Falsification of public documents; falsification of local budget preparation forms. To warrant the suspension of a public officer under section 13 of R.A. 3019, he must be charged with an offense (1) under R.A. 3019, or (2) under Title Seven, Book II of the RPC, or (3) involving fraud upon government or public funds or property. Admittedly, petitioner in this case was not charged under R.A. 3019. Neither was he charged under Title Seven, Book II of the RPC as the crime of falsification of public documents under Article 171 of the RPC is covered by Title Four, Book II thereof. The relevant question now is whether falsification of public documents is considered as fraud upon government or public funds or property. To address the issue, the Supreme Court (SC) cited Bustillo v. Sandiganbayan. Petitioner therein was charged with falsifying municipal vouchers which, as used in government, are official documents. He asserted the said offense does not involve “fraud or property”; hence, his suspension finds no basis in section 13 of R.A. 3019. In construing the term “fraud” as used in section 13 of R.A. 3019, the SC held in said case that the same is understood in its general sense, that is, referring to “an instance or an act of trickery or deceit especially when involving misrepresentation.” And since vouchers are official documents signifying a cash outflow from government coffers, falsification thereof invariably involves fraud upon public funds. In the same vein, the act imputed against petitioner constitutes fraud upon government or public funds. Hadjim Hashim Abdul v. Sandiganbayan (Fifth Division) and People of the Philippines, G.R. No. 184496, December 2, 2013.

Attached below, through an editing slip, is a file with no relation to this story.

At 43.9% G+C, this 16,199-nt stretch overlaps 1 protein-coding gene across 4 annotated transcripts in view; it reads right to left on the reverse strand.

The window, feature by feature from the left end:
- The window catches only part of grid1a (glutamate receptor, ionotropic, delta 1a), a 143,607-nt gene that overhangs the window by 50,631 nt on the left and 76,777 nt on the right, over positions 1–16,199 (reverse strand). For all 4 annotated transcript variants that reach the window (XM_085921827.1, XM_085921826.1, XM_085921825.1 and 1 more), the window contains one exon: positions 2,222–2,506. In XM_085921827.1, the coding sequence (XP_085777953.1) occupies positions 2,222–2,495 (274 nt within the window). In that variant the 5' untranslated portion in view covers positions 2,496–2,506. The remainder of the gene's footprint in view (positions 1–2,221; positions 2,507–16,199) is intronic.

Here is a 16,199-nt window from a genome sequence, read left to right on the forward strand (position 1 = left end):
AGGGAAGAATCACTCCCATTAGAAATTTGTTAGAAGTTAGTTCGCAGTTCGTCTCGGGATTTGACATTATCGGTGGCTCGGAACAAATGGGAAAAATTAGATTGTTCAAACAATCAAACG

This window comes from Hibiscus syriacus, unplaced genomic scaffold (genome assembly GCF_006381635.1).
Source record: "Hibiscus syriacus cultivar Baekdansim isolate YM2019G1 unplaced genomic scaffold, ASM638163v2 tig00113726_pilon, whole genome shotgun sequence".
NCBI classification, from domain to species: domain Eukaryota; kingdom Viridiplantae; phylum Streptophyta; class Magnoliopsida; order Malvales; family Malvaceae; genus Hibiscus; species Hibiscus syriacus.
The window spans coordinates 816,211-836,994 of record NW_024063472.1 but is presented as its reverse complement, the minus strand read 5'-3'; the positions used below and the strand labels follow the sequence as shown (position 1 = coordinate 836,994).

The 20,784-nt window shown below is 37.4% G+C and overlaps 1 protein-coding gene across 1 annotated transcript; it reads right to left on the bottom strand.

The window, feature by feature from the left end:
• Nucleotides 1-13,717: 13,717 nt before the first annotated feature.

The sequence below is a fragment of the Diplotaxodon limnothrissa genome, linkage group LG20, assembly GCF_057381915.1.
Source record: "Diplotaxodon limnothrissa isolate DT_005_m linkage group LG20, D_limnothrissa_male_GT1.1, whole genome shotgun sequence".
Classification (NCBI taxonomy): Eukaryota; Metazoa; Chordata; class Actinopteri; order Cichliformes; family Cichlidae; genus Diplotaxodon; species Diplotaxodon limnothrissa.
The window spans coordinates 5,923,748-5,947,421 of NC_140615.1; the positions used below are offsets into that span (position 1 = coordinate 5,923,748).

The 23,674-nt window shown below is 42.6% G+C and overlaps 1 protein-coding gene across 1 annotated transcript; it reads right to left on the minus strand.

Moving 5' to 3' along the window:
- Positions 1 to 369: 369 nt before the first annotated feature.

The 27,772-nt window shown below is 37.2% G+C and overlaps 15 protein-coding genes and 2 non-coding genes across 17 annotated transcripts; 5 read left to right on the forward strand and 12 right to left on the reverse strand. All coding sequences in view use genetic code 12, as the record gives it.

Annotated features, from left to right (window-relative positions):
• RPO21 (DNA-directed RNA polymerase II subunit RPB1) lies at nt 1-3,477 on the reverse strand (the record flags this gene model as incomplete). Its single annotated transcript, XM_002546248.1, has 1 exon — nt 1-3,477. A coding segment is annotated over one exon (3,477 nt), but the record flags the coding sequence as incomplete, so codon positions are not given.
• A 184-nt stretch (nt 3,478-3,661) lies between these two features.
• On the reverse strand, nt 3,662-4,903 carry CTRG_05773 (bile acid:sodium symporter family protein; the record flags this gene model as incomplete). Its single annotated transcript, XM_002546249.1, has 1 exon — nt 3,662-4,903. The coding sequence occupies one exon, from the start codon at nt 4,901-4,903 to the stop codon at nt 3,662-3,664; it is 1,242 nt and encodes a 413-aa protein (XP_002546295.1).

Kidnapping for ransom; elements. In proving the crime of kidnapping for ransom, the prosecution has to show that: (a) the accused was a private person; (b) he kidnapped or detained or in any manner deprived another of his or her liberty; (c) the kidnapping or detention was illegal; and (d) the victim was kidnapped or detained for ransom. All these were proven in the criminal case on review. The testimony of Alejandro and Marvelous sufficiently established the commission of the crime and the accused-appellants’ culpability. Maca was positively identified by Marvelous as one of the men who collared her, Marelie and Mae by the bedroom, tied them up and brought them to the mountains of Bagyangon. He was also identified as the one who left the group when they were on the mountains to buy food after Con-ui refused. Con-ui, on the other hand, was identified by Alejandro as the one who was addressed by one of the abductors with the statement, “why did it take you so long in coming back? We were already tired of waiting for you.” Con-ui was also identified by Marvelous as the one who took the key to the drawer, opened it and took the money in it. Their testimony also established the fact that they were deprived of their liberty when they were all hogtied and forcibly brought out of the house and into the mountains. That the deprivation of their liberty was for the purpose of extorting ransom was confirmed by Alejandro who testified that the abductors asked him for money and even let him off so he can come up with the P300,000.00 ransom. People of the Philippines v. Jonathan Con-U and Ramil Maca, G.R. No. 205442, December 11, 2013.

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November 2013 Philippine Supreme Court Decisions on Criminal Law and Procedure

Here are select November 2013 rulings of the Supreme Court of the Philippines on criminal law and procedure:

1.            REVISED PENAL CODE